Lee Kuan Yew could also be considered as having affiliation as his leadership style since he was able to devise a plan with the Malayan Prime Minister, Tunku Abdul Rahman to merge the countries of Malaysia, Brunei and Singapore together to form a Federation in order to end British Colonial Rule, despite the fact that this union was short-lived.

Special Qualities

Bennis’ Attributes

Lee Kuan Yew possessed a guided vision. An example for this would be his vision of greening the city in Singapore. Due to his determination he has transformed Singapore to one of the greenest cities of the world.13 Lee Kuan Yew also possessed passion. According to the former Malaysian Finance Minister Daim Zainuddin. He remains, as always, passionate about Singapore, its citizens, its future and its relationship with its neighbors. That passion has driven him to make Singapore vibrant and relevant, and towards this he is committed to shaping the minds of young Singaporeans. This latest book illuminates his thinking that is bound to raise discussions about the future of Singapore.

Covey’s Seven Habits

Lee Kuan Yew was also believed to have made proactive movements under his governance. Himself a lawyer, Mr. Lee Kuan Yew knows the importance of effective law enforcement and rigorous administrative system. Under his leadership, the Government has been proactive in developing high standards of public health and a quality environment with clean air, clean land, clean water and also a control on noise pollution.

Aside from this, Lee Kuan Yew set his priorities straight. He aimed for Singapore’s economic and social development, which he made sure that the government delivered, even if it meant tough laws such as the Land Acquisition Act. He also prioritized nationhood and unity. He provided a quality living environment, regardless of status, coupled with universal home ownership. He believed this will contribute to the sense of equality in the society. He even said in a speech “You can’t have this sense without giving all Singaporeans a clean and green Singapore. Today, whether you are in a flat, executive condominium or landed property, it’s clean. You don’t live equally, but you are not excluded from the public spaces for everybody.”

Greenleaf’s Servant Leadership

Lee Kuan Yew was a prime minister and a public servant. He places service before self-interest (Dubrin et al, 2006, 69). He is concerned with developing his people’s welfare and socioeconomic status, which included creating a better health and education standards. Lee is also believed to “listen first to express confidence in others,” another attribute of a servant leader. He pays attention for his to be able to acquire insights to concerns and problems in order to decide what action he has to take to resolve these issues. As a politician in a democratic society, this is crucial because if Lee ignored the needs of his country he would have be overturned and lost power. A servant leader must also be able to “inspire trust by being trustworthy.” Lee built a foundation of trust early in his political career.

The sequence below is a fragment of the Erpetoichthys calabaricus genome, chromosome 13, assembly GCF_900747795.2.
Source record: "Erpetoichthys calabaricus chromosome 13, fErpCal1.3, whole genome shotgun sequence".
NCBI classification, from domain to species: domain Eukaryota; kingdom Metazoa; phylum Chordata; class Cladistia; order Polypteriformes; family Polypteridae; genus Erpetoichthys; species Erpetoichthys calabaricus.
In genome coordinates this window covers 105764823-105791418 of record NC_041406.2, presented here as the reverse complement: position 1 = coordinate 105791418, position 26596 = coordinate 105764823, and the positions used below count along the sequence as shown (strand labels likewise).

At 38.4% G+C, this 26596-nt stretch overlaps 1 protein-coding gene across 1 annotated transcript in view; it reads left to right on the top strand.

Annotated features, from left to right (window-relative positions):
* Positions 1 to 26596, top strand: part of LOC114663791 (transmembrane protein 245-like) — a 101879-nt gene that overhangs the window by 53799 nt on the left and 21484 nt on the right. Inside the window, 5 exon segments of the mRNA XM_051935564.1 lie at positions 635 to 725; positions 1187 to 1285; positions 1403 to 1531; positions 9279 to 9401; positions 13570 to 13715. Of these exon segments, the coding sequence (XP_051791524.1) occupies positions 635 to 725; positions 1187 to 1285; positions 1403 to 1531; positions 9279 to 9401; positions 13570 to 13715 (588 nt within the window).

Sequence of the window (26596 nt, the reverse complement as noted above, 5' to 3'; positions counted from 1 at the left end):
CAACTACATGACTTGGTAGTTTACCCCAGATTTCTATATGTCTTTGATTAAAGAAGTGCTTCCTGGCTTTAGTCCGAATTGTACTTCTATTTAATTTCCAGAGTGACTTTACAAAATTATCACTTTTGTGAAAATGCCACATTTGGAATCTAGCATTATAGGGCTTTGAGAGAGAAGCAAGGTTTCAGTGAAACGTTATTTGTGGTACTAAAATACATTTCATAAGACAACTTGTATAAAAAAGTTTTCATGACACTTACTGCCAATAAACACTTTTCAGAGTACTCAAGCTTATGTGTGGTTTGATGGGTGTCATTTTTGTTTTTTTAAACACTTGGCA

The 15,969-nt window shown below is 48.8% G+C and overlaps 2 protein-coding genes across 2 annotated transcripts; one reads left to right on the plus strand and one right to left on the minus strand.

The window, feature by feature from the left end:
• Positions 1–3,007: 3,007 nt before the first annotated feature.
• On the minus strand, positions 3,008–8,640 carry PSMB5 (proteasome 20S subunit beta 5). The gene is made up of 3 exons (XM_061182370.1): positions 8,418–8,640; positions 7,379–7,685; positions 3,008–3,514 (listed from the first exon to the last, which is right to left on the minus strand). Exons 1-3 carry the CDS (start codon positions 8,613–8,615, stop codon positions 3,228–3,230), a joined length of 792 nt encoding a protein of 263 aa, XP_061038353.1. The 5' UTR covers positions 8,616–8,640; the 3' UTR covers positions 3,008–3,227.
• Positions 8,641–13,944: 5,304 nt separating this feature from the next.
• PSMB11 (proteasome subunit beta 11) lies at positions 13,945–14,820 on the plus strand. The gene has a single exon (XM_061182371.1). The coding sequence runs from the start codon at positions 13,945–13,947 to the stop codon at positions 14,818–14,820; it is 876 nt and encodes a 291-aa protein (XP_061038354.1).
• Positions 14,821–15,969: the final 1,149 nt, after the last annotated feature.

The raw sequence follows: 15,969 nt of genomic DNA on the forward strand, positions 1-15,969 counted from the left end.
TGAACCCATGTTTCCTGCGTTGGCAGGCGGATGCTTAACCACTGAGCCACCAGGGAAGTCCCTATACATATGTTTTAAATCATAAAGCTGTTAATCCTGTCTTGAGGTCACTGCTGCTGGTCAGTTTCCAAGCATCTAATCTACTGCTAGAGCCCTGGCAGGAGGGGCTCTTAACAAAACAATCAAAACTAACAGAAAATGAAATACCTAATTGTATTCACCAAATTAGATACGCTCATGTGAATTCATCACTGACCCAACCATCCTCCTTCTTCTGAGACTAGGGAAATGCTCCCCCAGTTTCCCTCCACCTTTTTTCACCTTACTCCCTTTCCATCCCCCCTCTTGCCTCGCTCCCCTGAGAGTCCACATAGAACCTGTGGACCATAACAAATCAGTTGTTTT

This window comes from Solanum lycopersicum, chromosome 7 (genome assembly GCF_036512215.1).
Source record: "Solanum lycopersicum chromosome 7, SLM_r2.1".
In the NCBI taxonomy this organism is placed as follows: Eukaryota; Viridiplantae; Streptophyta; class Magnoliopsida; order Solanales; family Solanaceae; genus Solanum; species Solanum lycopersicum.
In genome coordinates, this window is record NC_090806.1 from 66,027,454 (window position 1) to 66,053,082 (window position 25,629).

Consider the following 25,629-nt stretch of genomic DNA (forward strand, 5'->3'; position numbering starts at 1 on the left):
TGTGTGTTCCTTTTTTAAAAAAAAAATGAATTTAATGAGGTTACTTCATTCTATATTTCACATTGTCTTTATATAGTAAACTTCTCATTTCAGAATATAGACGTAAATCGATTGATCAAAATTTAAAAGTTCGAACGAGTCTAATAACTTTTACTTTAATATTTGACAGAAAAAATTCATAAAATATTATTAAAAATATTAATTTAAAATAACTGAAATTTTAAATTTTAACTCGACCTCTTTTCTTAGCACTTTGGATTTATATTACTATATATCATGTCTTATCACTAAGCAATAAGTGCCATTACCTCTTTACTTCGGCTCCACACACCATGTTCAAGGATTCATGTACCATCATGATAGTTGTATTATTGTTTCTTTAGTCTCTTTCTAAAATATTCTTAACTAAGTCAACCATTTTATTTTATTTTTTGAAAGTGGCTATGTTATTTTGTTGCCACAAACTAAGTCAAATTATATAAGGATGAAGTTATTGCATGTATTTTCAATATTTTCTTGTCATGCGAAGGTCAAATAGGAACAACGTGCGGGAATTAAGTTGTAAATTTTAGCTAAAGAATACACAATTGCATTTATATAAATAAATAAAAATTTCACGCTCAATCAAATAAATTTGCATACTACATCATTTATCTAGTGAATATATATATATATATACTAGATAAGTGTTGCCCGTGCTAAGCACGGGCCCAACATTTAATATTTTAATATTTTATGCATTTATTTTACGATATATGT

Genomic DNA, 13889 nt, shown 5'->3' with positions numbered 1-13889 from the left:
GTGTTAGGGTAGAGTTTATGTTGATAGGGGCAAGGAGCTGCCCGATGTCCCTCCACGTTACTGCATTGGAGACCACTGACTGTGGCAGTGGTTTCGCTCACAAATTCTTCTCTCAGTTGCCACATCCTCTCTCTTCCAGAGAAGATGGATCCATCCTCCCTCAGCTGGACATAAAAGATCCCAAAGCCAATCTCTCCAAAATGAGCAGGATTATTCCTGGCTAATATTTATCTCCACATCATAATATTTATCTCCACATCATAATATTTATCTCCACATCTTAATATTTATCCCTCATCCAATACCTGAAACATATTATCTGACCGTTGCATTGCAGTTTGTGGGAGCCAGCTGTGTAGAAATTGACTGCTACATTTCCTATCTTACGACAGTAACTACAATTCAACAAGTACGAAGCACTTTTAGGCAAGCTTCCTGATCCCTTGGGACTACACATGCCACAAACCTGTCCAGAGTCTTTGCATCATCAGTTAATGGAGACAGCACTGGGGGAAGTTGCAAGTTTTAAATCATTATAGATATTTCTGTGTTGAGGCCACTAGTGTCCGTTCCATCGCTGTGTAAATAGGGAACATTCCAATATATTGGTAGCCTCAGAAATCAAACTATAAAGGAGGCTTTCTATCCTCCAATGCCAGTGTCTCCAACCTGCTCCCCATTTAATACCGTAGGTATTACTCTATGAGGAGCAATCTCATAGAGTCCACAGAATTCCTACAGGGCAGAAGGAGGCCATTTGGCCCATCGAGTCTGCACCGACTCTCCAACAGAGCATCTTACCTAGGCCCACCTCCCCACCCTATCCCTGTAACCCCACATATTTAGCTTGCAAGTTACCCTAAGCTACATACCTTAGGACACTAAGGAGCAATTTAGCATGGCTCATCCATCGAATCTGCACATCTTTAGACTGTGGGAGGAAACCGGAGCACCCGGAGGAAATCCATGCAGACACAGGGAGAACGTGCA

He was able to relate to his voters by describing his political party, People’s Action Party as, “beer-swilling bourgeois.” (Wikipedia, 2007, n.p) More importantly, he consistently delivered on his policies. An example for this would be when he was recognising Singapore’s housing problem and solving it. There was a shortage of housing so he organised housing to be built on government owned land and currently, 90% of Singaporeans own their own home as cited by Elegant, Elliot and Smith. (2005, p.38). Lee Kuan Yew is also considered a servant leader since he focuses on what is feasible to accomplish” and concentrates on the most important issues which means some will be neglected. As Prime Minister, he was responsible for an entire country with a population of over four million so naturally, some issues would be overlooked but he ensured that his people’s interests were placed first and his three main concerns were national security, the economy and social issues.

Conclusions and Implications for Organizational Effectiveness

Lee Kuan Yew is considered one of the most successful and exceptional leaders of our time. He is able to communicate with people and identify with their goals and aspirations. He is also trustworthy and this could be demonstrated in his track record of good judgment. Smedinghoff (2004, p.9) believes Lee displays excellent character and this is shown through his integrity. He states that, “Lee Kuan Yew’s insistence on replicating his integrity was recognized when the Institute for National Development voted Singapore the least corrupt country in Asia, and the seventh least corrupt worldwide.” His accomplishment and forty year reign in Singapore’s political scene speaks for himself. It is evident that he is highly regarded by many. Lee is testimony to show what hard work, perseverance and discipline can achieve. Lee Kuan Yew has achieved what many world leaders dream of and accomplished this without violence. He is an example of an exemplary leader.


  1. AsiaOne. “Lee Kuan Yew: Hard Truths to Keep Singapore Going.” AsiaOne. N.p., 9 Sept. 2011. Web. 25 Nov. 2013.
    Chan, Robin. “Lee Kuan Yew: Rare Leader Who Lived by His Convictions.”Singapolitics. N.p., 16 Sept. 2013. Web. 21 Nov. 2013.
  2. Drysdale, J. G. S. (1984). Singapore: Struggle for Success.Singapore: Times Books International, p. 301. (Call No.: RSING 959.57 DRY) Edinger, Lewis. “The Comparative Analysis of Political Leadership.” Comparative Politics 7.2 (January 1975): 253-69
    Family (Lee, Lee Kuan Yew (2000).
  3. From Third World to First. Singapore: Marshall Cavendish.)
    Keng-Lian, Koh. “Singapore: Vision of Former Prime Minister Lee Kuan Yew of the Garden City.” ESCAP Virtual Conference. Han Fook Kwang, Warren Fernandez and Sumiko Tan, n.d. Web. 21 Nov. 2013.
  4. Kissinger, Henry. “Lee Kuan Yew.” Time 100. Time, 29 Apr. 2010. Web. 21 Nov. 2013.
    “Leadership Analysis – Lee Kuan Yew.” A Student’s Guide to Leadership. N.p., n.d. Web. 25 Nov. 2013.
  5. “Lee Kuan Yew Interview Transcript.” Interview by Lorraine Hahn. Singapore Window. N.p., 14 May 2002. Web. 21 Nov. 2013.
    Singapolitics. “Top Leaders Recall LKY’s Leadership Style.” AsiaOne. N.p., 16 Sept. 2013. Web. 21 Nov. 2013.
  6. “The Planning of a City-State.” Proc. of Remarks by Mr Peter Ho, Chairman of the Urban Redevelopment Authority at the Lee Kuan Yew and the Physical Transformation of Singapore Public Conference. N.p., 18 Sept. 2013. Web. 21 Nov. 2013.
Cite this page

Lee Kuan Yew. (2016, Mar 23). Retrieved from http://studymoose.com/lee-kuan-yew-essay

Lee Kuan Yew